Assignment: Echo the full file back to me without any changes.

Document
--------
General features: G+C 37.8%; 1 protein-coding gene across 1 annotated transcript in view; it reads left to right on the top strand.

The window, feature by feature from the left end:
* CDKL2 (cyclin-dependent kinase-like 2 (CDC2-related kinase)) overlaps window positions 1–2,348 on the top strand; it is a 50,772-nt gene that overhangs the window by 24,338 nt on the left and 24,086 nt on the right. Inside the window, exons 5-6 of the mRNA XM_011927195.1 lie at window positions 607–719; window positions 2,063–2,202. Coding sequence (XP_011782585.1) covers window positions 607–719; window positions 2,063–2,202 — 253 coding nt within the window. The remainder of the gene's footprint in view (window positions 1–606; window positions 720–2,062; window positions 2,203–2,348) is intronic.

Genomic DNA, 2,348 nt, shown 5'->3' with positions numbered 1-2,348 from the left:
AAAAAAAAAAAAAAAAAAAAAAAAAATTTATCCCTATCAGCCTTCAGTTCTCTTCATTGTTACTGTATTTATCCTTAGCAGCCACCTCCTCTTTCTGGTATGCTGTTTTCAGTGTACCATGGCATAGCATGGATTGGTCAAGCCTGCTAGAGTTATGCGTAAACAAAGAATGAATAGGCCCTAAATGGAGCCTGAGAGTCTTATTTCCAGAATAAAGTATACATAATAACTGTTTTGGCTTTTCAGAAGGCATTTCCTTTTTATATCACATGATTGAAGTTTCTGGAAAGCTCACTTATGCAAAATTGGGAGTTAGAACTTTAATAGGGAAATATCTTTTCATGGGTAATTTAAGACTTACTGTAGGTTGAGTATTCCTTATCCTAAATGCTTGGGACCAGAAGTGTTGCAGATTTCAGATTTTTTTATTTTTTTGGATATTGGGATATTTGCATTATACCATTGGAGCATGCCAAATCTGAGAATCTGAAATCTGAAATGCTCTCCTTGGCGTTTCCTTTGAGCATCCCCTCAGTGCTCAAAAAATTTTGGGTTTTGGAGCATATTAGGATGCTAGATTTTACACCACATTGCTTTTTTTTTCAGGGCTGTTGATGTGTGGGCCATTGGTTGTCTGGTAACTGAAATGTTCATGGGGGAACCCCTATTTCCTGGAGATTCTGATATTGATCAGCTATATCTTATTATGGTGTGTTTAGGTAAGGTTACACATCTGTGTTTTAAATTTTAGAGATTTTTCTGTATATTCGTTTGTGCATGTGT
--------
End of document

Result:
General features: G+C 37.8%; 1 protein-coding gene across 1 annotated transcript in view; it reads left to right on the top strand.

The window, feature by feature from the left end:
* CDKL2 (cyclin-dependent kinase-like 2 (CDC2-related kinase)) overlaps window positions 1–2,348 on the top strand; it is a 50,772-nt gene that overhangs the window by 24,338 nt on the left and 24,086 nt on the right. Inside the window, exons 5-6 of the mRNA XM_011927195.1 lie at window positions 607–719; window positions 2,063–2,202. Coding sequence (XP_011782585.1) covers window positions 607–719; window positions 2,063–2,202 — 253 coding nt within the window. The remainder of the gene's footprint in view (window positions 1–606; window positions 720–2,062; window positions 2,203–2,348) is intronic.

Genomic DNA, 2,348 nt, shown 5'->3' with positions numbered 1-2,348 from the left:
AAAAAAAAAAAAAAAAAAAAAAAAAATTTATCCCTATCAGCCTTCAGTTCTCTTCATTGTTACTGTATTTATCCTTAGCAGCCACCTCCTCTTTCTGGTATGCTGTTTTCAGTGTACCATGGCATAGCATGGATTGGTCAAGCCTGCTAGAGTTATGCGTAAACAAAGAATGAATAGGCCCTAAATGGAGCCTGAGAGTCTTATTTCCAGAATAAAGTATACATAATAACTGTTTTGGCTTTTCAGAAGGCATTTCCTTTTTATATCACATGATTGAAGTTTCTGGAAAGCTCACTTATGCAAAATTGGGAGTTAGAACTTTAATAGGGAAATATCTTTTCATGGGTAATTTAAGACTTACTGTAGGTTGAGTATTCCTTATCCTAAATGCTTGGGACCAGAAGTGTTGCAGATTTCAGATTTTTTTATTTTTTTGGATATTGGGATATTTGCATTATACCATTGGAGCATGCCAAATCTGAGAATCTGAAATCTGAAATGCTCTCCTTGGCGTTTCCTTTGAGCATCCCCTCAGTGCTCAAAAAATTTTGGGTTTTGGAGCATATTAGGATGCTAGATTTTACACCACATTGCTTTTTTTTTCAGGGCTGTTGATGTGTGGGCCATTGGTTGTCTGGTAACTGAAATGTTCATGGGGGAACCCCTATTTCCTGGAGATTCTGATATTGATCAGCTATATCTTATTATGGTGTGTTTAGGTAAGGTTACACATCTGTGTTTTAAATTTTAGAGATTTTTCTGTATATTCGTTTGTGCATGTGT